Carry the decimal point one space to the left and multiply by two. There! You just calculated a 20% tip.

If you use techniques like this one on a regular basis then, congratulations! You are a practitioner of mental math. Of course, some of the math abilities that we grownups use on a day-to-day basis have to start somewhere. That place is in schools, and in math enrichment programs such as Math Monkey Cleveland.

In this post, we would like to define some things about mental math. What is mental math? How does mental math work? Is mental math all based on memorization? Let’s do some digging.

What is Mental Math?

Mental math is a set of abilities students gain in math classes that allow them to make calculations “in their head.” This means doing problems without a pencil and paper, and without a computer or a calculator. Mental Math involves the memorization of basic “math facts,” and the application of those facts to more advanced problems.

Why is Mental Math a good thing?

Mental math is a critical skill for basic daily use. Say your child, as a grownup, is in the grocery store. They only need a few things, but they need to keep the bill under a certain amount. Having a solid grasp of numbers will allow them to roughly add up the price of the things in their basket and maintain their budget.

In addition to adding up prices while shopping, another helpful thing mental math enables students to do is compare prices of different items. If someone wants hardboiled eggs, and a dozen raw eggs costs $2.49 while ten pre-cooked hardboiled eggs costs $2.99, maybe the time saved is worth the extra $.08 or $.09 per egg. Little moments like this are the essence of the necessity of mental math.

How Does Mental Math Work?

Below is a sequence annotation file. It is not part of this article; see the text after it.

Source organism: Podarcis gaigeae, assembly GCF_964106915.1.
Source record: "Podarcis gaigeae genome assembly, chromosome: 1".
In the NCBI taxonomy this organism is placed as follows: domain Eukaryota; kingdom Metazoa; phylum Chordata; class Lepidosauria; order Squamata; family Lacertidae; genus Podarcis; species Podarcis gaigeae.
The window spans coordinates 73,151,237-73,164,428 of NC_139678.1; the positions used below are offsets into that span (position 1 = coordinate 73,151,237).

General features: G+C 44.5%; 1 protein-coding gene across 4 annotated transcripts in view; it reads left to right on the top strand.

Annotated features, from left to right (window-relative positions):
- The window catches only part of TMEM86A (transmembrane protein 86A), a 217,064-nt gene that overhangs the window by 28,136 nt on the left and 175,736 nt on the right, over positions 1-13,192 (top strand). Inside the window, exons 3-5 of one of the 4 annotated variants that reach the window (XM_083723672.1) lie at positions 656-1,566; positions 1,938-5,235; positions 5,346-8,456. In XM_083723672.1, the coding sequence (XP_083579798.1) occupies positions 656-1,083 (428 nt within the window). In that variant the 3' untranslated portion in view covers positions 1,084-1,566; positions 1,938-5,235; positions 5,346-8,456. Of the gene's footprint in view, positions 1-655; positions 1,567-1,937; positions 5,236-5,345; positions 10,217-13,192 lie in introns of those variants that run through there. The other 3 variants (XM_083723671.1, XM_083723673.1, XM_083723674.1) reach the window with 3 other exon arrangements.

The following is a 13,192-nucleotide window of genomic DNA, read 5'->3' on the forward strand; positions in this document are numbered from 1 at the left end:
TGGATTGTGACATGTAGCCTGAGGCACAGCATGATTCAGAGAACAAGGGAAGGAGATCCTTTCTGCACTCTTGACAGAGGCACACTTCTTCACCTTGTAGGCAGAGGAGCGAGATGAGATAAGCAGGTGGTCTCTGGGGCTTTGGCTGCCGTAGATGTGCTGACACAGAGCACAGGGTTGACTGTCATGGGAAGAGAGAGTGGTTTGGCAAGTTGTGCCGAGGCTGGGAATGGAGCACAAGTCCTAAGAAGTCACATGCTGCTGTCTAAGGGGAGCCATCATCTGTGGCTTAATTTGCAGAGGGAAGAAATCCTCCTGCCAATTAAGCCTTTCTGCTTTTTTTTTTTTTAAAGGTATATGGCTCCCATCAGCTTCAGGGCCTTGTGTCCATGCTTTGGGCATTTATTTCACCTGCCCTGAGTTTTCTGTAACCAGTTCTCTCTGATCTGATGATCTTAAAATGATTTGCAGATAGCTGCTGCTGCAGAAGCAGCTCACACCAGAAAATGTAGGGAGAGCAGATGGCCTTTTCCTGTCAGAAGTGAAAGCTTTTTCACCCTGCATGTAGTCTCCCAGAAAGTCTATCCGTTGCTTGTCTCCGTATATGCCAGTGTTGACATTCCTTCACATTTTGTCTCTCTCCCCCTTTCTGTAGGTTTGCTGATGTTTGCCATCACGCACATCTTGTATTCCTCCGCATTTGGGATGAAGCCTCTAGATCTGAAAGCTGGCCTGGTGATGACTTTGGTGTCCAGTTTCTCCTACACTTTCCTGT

Step 1 - Learn the basics: memorize times tables, learn how to add and subtract, learn basic division.

Step 2 - Then, apply fundamental skills to estimation, and other uses. (Examples include: shopping on a budget, estimating how long something will take, how big something is, or how far away it is.

Step 3 – Finally, learn how to solve problems for which you have not memorized a fixed procedure.

If you’re wondering whether your own ability to perform math tasks on a day-to-day basis is based on memory, then you would be surprised to find out you are mostly right! For example, if you multiply any two numbers 1-12, and you’re able to solve the problem instantly, then that is actually an act of memory. If you have this ability, you can thank your parents and your math teachers for drilling it into you.

Mental math would apply the memorized knowledge using various techniques such as halving and doubling used in the 20% tip scenario. It may involve use of digit sums to test answers and the magic of 11 to easily shortcut certain math problems. A student armed with mental math techniques will better understand their math all around and will be a better problem solver.

When math enrichment programs like Math Monkey Cleveland are given the opportunity to instill these habits in students and develop these skills, then those students will be set up for a life where the more advanced math they need to succeed in science, technology, engineering and math jobs will come much more easily. And everyday life!

At Math Monkey Cleveland we help students visualize math problems through games and activities, to help students learn math in a way that is fun and engaging. Our methods make the students forget they are in a classroom, all while they are learning and developing real math skills that will help them in their careers and for the rest of their lives.

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